Yasmeen Tajiddin grew up in El Paso, Texas and Kuwait but is currently living in Georgia. She is a student with a love of stories, whether she’s reading or writing them. Her nose can run faster than she ever will, but she's gifted with icy hands, meticulous planning skills, and speed reading. This is her first publication, but she hopes it is the first of many.
I stare down into the chasm. I’ve been preparing for this. I can do six push-ups in a row and I have my best sneakers on. Today is the day I hurdle over the foot and a half long storm drain that has tormented me for years. The hole is so deep it reaches the earth’s core. Thin streaks of smoke float up to my face. I recognize the smell of brimstone or what I think is the smell of brimstone according to Shrek.
After a couple of shallow breaths, I turn to my sister. She looks up at me, her eyes filled with fear and her face stained red. She is eating the cherry popsicle I have been saving for two and half days. I swallow my anger. This is no time for distractions. I give her a gentle, and possibly the last ever, hug as to not break her frail bones with my bulging four-and-a-half-year-old muscles.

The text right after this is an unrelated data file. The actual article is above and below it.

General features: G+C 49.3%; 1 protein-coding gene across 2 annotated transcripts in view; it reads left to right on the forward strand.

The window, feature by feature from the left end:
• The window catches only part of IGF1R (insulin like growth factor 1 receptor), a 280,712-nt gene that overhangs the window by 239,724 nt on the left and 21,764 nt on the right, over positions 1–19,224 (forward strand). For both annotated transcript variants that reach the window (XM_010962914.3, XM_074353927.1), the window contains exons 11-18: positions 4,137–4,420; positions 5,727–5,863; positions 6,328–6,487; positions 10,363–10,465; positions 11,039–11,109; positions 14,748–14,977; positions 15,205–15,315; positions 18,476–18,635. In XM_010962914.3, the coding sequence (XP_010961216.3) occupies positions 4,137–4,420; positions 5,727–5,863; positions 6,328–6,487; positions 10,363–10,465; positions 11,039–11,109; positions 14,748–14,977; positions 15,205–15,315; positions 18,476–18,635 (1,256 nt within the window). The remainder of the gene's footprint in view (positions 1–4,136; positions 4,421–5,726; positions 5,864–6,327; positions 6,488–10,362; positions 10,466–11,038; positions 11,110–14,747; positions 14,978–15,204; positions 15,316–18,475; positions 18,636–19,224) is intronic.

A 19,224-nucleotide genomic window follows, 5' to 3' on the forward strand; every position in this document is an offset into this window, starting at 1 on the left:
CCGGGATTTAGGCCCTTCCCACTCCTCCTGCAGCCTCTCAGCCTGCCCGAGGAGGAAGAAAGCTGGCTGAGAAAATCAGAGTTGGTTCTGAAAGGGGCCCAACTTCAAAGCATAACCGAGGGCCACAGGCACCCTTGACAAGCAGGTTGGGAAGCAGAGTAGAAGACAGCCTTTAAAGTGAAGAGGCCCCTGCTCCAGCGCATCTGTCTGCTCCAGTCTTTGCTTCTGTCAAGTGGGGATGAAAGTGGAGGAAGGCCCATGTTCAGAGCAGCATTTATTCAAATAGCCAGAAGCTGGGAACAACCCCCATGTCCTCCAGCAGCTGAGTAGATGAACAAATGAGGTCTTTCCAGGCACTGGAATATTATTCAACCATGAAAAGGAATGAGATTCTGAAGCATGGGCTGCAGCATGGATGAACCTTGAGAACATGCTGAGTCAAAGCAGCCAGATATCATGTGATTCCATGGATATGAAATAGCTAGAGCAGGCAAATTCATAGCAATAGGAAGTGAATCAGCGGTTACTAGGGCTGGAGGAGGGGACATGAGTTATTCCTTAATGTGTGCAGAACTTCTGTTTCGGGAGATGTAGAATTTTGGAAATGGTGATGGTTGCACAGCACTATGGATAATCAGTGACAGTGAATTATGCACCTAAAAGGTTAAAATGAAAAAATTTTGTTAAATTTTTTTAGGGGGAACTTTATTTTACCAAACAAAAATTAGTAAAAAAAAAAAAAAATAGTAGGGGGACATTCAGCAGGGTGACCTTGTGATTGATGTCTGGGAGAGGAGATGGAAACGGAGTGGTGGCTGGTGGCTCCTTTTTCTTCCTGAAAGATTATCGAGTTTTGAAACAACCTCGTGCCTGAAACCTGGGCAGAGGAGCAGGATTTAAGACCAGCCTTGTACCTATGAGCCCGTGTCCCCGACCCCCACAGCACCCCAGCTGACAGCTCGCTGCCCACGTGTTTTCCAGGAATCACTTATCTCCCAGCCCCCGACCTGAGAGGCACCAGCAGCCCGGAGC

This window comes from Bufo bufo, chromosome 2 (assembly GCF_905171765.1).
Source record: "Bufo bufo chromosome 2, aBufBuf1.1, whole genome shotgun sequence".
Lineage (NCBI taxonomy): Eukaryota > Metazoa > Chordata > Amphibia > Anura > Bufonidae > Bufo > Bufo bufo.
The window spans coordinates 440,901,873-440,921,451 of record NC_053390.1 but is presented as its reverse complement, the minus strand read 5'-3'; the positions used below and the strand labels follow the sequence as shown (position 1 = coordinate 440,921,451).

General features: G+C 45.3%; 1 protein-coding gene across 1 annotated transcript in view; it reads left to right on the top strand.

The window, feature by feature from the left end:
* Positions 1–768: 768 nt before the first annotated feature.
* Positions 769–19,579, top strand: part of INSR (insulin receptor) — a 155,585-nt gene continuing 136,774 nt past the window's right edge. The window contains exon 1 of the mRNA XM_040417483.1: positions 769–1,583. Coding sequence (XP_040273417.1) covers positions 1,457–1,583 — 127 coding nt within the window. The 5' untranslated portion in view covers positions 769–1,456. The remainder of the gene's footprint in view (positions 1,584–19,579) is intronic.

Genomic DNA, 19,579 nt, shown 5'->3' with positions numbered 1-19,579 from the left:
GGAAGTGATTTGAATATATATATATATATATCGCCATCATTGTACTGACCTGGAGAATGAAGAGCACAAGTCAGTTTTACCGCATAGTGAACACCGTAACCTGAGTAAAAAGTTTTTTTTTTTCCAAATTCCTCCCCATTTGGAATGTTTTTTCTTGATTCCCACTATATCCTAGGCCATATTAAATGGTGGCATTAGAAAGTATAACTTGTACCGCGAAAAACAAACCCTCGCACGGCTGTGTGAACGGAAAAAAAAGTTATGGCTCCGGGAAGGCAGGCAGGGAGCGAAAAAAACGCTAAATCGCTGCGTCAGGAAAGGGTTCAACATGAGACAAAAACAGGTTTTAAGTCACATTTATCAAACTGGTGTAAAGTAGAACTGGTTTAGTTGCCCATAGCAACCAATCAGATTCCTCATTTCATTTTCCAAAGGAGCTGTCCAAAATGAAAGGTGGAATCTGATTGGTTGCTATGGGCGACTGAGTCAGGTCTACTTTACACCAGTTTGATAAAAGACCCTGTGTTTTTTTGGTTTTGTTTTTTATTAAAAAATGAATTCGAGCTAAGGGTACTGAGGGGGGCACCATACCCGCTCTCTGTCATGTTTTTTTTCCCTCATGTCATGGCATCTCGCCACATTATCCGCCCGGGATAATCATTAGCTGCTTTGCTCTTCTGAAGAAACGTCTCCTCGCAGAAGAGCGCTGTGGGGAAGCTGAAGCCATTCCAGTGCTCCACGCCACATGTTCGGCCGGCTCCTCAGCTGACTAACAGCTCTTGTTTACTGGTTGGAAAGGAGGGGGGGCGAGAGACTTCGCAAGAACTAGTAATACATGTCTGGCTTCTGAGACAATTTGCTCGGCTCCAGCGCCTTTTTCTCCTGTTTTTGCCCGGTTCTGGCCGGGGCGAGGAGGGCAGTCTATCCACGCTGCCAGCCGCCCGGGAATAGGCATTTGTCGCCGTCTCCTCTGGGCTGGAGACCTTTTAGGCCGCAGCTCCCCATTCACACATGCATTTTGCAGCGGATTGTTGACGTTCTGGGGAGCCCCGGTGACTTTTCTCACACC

While stepping towards the ledge, I feel a microscopic hand grab my bicep. It’s my sister. She begs me to reconsider but this is something I have to do. I rip my arm away from her and head back towards the ledge; reacquainting myself with the stench of brimstone.
With a backwards step and a wheeze, the official Olympic running position: knee to the face, fingertips grazing the ground, and a menacing squint. I assume I push off the dusty driveway. A cloud accumulates behind me and I hear my sister coughing in the distance. As my toes reach the brink, I jump. Air whips through my braids and ears. I pray to survive.
I land in a lunge with my right heel teetering over the edge; the perfect position for a victory punch. A breath of pride escapes me. I turn around and scream my success at my sister. She takes what is left of the popsicle out of her mouth to give a half-hearted, obviously jealous, smile. I respond with a hair flip and a sharp 180 degree turn and am met by my mother holding a camera, ready to document my best moment.
I bare my teeth and imitate a pose from a gangster movie I definitely should not have been watching.
I will never do anything as incredible as this.